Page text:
You probably know that you can’t believe everything you read online. You probably also know that you definitely can’t believe everything you read on Facebook. But what if you get more general than simply believing a fact? What if you notice that most of your friends are posting particularly positive content over the course of a week? What if instead that content is more negative in nature? Would that have an effect on you? Could your mood be able to be swayed by posts from those in your network? According to findings of a study Facebook participated in, and to the surprise of many Denver marketing firms, you most likely would.
According to a recent Wall Street Journal article, “A social network furor has erupted over news that Facebook Inc, in 2012 conducted a massive psychological experiment on nearly 700,000 unwitting users. To determine whether it could alter the emotional state of its users and prompt them to post either more positive or negative content, the site's data scientists enabled an algorithm, for one week, to automatically omit content that contained words associated with either positive or negative emotions from the central news feeds of 689,003 users.”
The findings were published in the March issue of the Proceedings of the National Academy of Science, and it appears to have struck a nerve with many users claiming they were toyed with and manipulated. “What many of us feared is already a reality: Facebook is using us as lab rats, and not just to figure out which ads we’ll respond to but actually chance our emotions.”
Facebook is not new to using their vast amount of personal data to fuel social experiments. Its Data Science Team is specifically tasked with this goal in mind. They are supposed to turn the information created by more than 800 million daily users into viable scientific research. Unfortunately, not everyone shares this goal for a higher understanding of human behavior. “On Sunday, the Facebook data scientist who led the study in question, Adam Kramer, said he was having second thoughts about this particular project. ‘In hindsight, the research benefits of the paper may not have justified all of this anxiety,’ he wrote on his Facebook page.”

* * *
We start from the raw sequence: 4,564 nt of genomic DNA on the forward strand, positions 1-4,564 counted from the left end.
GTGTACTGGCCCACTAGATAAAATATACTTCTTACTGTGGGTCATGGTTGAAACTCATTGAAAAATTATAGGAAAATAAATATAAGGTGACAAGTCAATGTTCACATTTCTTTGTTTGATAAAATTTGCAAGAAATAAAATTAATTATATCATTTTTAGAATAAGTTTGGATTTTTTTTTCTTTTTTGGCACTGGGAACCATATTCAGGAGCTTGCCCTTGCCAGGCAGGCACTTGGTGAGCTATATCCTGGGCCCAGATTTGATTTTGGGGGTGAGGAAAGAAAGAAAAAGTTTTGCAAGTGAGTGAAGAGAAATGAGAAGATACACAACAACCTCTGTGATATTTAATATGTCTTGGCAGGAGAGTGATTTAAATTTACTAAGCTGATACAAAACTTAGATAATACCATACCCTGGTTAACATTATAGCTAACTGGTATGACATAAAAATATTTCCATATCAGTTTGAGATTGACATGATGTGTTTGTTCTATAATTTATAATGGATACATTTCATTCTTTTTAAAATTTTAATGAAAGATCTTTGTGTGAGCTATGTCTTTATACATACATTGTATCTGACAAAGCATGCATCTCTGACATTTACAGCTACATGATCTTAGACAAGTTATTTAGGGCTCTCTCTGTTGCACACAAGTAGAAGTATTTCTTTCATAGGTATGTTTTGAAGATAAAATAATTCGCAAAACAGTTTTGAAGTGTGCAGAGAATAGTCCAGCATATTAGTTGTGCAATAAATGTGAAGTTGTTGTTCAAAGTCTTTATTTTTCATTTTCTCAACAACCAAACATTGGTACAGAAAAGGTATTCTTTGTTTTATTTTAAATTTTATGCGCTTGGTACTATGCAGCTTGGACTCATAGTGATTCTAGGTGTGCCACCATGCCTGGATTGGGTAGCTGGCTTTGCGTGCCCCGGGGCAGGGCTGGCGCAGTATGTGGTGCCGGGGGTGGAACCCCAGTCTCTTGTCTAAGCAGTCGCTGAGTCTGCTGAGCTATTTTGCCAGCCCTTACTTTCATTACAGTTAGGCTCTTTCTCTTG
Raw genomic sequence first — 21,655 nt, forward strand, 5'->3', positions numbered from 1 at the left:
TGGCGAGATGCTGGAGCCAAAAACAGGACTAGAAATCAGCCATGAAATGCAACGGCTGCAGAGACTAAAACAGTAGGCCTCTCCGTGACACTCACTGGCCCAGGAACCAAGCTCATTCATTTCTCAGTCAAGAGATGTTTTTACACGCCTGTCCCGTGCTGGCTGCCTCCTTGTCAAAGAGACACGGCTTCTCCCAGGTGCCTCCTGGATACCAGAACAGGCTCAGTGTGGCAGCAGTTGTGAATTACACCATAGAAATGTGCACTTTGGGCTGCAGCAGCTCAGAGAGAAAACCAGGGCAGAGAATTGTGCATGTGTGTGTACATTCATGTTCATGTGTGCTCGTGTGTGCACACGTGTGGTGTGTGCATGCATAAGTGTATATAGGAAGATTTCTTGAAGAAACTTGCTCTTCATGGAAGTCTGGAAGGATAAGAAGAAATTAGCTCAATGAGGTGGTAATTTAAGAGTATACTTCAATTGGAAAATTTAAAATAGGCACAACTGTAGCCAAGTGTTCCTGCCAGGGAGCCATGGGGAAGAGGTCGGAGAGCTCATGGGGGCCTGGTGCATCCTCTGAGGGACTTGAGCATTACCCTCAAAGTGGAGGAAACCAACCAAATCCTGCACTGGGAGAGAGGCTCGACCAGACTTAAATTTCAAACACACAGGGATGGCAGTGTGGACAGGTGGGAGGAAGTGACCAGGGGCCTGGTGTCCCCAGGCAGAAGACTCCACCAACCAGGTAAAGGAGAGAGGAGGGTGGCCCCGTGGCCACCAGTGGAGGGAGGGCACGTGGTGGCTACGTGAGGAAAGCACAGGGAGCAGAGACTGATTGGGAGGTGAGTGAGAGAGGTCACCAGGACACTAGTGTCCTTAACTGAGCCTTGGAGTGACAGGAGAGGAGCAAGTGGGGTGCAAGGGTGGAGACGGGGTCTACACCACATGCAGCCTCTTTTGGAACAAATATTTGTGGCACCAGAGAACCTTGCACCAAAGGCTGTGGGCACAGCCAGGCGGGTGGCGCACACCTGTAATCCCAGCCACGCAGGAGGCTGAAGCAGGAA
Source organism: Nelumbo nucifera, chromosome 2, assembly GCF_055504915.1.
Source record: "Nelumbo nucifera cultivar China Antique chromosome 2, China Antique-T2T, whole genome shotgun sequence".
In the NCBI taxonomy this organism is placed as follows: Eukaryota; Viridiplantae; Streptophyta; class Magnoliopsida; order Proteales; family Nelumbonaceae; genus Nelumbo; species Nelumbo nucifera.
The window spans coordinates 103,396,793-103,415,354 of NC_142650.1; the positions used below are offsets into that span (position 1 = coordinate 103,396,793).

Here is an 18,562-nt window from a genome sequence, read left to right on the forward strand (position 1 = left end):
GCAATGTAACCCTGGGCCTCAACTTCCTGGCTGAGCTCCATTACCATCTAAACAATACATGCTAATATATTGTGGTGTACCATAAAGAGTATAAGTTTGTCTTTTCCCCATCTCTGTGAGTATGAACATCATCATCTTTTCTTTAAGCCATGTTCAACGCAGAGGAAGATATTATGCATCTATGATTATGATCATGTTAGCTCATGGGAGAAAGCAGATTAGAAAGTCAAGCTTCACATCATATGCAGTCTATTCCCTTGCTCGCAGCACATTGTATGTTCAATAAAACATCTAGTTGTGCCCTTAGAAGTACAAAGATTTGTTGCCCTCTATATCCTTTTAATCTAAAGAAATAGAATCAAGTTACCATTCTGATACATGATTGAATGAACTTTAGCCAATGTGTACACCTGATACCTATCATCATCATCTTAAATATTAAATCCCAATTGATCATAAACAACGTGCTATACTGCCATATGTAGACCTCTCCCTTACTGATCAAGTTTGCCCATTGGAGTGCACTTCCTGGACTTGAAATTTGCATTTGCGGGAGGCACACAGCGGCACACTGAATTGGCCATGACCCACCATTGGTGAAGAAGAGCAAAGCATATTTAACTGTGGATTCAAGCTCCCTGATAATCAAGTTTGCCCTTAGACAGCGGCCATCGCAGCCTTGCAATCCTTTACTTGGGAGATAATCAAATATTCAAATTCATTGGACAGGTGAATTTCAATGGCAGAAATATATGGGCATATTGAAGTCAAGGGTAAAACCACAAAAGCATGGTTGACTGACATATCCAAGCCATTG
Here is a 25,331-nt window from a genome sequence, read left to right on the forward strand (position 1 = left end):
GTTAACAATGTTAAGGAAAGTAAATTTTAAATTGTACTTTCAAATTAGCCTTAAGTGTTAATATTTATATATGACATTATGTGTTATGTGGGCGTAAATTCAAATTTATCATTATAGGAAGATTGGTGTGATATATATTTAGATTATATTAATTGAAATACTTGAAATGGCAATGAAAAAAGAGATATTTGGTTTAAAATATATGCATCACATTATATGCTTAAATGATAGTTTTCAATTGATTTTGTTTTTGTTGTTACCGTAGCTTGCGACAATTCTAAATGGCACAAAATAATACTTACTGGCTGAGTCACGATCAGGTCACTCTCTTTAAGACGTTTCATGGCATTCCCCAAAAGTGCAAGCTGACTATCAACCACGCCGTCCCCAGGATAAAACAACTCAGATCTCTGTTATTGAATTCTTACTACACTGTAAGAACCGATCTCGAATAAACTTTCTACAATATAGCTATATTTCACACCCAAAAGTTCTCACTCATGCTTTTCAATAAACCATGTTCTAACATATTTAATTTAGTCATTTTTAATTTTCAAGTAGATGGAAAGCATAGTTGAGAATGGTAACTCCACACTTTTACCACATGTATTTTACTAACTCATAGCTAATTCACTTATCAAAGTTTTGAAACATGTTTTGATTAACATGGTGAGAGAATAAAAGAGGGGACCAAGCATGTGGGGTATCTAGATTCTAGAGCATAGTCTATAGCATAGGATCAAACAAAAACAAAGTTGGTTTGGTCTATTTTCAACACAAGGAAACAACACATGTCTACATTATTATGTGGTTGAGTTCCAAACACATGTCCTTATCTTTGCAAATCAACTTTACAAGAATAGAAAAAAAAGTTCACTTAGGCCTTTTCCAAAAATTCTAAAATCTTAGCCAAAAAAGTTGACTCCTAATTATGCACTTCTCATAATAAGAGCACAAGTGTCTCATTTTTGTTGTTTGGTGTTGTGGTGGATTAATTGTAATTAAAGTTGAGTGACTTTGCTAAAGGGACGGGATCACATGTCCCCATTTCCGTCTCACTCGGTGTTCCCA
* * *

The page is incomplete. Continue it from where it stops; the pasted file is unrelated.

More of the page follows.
What is interesting about this study is that it was meant to test the idea of whether or not getting on Facebook and seeing everyone’s posts highlighting how great their day, week, month, or life has been truly inspires jealousy and remorse. Facebook opponents have been rallying around the idea of boycotting this so-called “Bragbook” since its inception. And to the credit of those who work for Facebook, “for people who had positive content reduced in their News Feed, a larger percentage of words in people's status updates were negative and a smaller percentage were positive. When negativity was reduced, the opposite pattern occurred."
While we professionals who work for the many Denver marketing firms were a bit surprised by this result, we are also relieved. It encourages us to share more positive content because we now know that we will be responsible for at least some portion of our audience’s moods. So if you find yourself trying to figure out how best to improve your audience’s state of mind while also spreading relevant and powerful content, please feel free to give us a call.